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8 Ways to Give Your Child a Head-Start at the Beginning of High School

Begining of High School

When our children go to high school, it is a tumultuous time, full of change, and this is the second time in our lives, as parents, that we have the opportunity to instill some worthwhile habits, not just for them, but for us as well. It’s important that we give our children the best opportunities we can in life, but we need to remember that just before they become teenagers, they need support and guidance, but they also need to have the opportunities to develop themselves. What can we all do to ensure that our children get the best start in high school?

Understand What They Need to Thrive

It could very well be about the fact that they need a bit more structure at home, in which case, we may need to set out strict homework timetables to ensure that they are, at the very least, doing something that gives them structure. It could also be about ensuring they have the things that give them a bit more of an anchoring in school. For example, ensuring they have a laptop can help them to take notes, but it also allows them to peruse the information later on.

You could also invest in something like a flash drive which means they can put information onto it quickly for ease of access on other devices. Technology is important, but we have to remember that it doesn’t overshadow the fact that children need to learn. Half of the problem with children is that they have access to such information that they feel they don’t need to retain it, which is why the next point is critical.

Uncover Their Learning Style

If we figure our children learn best, we can give them guidance as to what they can do to retain information better. There are different types of learning styles, with the main three being visual, auditory, and kinaesthetic. When we understand which learning style they are, we can accommodate their needs better. You may have had an understanding of how your child learns best already, but it’s at this point where you need to truly drill down and figure out what can help them to learn things easier.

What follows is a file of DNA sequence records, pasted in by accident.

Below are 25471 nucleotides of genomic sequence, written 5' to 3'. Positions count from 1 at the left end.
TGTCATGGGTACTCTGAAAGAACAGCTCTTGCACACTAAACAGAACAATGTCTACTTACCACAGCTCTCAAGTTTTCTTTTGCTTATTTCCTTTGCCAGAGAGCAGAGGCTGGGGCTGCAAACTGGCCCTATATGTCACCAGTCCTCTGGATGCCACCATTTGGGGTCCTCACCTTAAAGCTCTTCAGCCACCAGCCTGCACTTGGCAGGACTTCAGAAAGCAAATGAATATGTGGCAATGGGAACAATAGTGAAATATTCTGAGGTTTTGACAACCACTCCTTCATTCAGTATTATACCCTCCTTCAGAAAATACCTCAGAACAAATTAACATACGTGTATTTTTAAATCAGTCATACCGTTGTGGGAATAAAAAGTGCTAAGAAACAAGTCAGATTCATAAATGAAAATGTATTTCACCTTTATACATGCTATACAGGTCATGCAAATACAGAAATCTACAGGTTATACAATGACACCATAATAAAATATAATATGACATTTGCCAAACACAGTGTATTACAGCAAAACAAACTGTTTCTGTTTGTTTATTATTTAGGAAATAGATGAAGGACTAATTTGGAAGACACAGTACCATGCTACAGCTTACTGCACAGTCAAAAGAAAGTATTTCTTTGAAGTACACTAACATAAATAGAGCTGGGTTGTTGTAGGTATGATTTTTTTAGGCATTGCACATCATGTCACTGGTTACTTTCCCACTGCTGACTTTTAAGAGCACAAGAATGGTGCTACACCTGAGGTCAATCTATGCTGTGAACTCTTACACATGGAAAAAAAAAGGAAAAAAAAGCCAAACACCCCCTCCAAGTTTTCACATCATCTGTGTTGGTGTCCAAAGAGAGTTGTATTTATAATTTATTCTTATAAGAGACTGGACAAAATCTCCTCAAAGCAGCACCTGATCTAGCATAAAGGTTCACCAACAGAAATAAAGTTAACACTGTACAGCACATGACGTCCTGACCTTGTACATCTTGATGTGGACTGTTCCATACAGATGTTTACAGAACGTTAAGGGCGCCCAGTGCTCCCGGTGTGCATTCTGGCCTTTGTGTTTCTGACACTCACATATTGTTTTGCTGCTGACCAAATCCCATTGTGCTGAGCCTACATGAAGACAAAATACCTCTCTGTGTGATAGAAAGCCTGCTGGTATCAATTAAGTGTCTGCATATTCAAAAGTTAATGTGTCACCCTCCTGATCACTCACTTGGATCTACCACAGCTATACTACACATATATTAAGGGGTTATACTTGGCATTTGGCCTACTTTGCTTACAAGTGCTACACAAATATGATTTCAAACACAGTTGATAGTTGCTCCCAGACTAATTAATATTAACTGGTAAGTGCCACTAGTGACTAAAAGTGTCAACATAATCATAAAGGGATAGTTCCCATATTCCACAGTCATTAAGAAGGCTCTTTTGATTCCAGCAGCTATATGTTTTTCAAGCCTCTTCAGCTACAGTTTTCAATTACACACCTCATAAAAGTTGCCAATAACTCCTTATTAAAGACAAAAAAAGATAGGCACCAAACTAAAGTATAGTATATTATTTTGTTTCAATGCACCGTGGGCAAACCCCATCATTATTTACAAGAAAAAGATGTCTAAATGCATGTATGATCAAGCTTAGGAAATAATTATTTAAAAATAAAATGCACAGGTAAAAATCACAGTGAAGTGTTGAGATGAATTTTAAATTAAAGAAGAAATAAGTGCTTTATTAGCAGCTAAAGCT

We talk about the notion of hard work, but when it comes to the act of learning, we could very well be telling them to knuckle down and study by hitting the books, but this may not be the best course of action for them. Helping them to uncover their learning style early on ensures they are working smart. Rather than them sitting at a desk staring at a textbook without the information going in, you can save potentially hundreds of wasted hours by uncovering their learning style first.

Stop Avoiding Failure

We have it drummed into us that failure is to be avoided at all costs. When it comes to developing any skill, we have to be bad at it first to get good later. Sometimes, we have a natural aptitude for something, but we have to stay away from the idea that failure is “bad.” Our children can have two key traits that help them here:

  • Not having a fear of failure.
  • Having the resilience to push through when they fail.

When we get over these two components, we develop skill. When it comes to helping our children in this manner, here are a few things that you could try:

Teach Them About Your Own Failures and What You Did to Overcome Them

It’s critical to explain the idea of a learning curve because it helps them to connect the notion of hard work with the reward.

Do Not Over Praise

When we tell our children that they did something “brilliant” or “amazing,” and they don’t do something that matches this later, it immediately instills inferiority. We need to set positive expectations and make sure that they are realistic.

Teaching Them Skills That Affect Their Logic, Strategic Planning, and Problem-Solving

There’s a lot to ensure that our children have the ability to understand the concept of failure. This could be about helping them learn a musical instrument they don’t necessarily understand, but we can also let them play games they have an interest in, but requires a constant application. Something like Minecraft is a great example because it involves persistence and long-term development of cultivating new worlds, but it can also have a number of benefits on your child’s dexterity because of the control pad. If you do not like the idea of getting your children into video games, something like chess can make a massive difference. Chess is the best example of a board game that can help develop our skills because it relies completely on the player’s patience and skill, not on chance.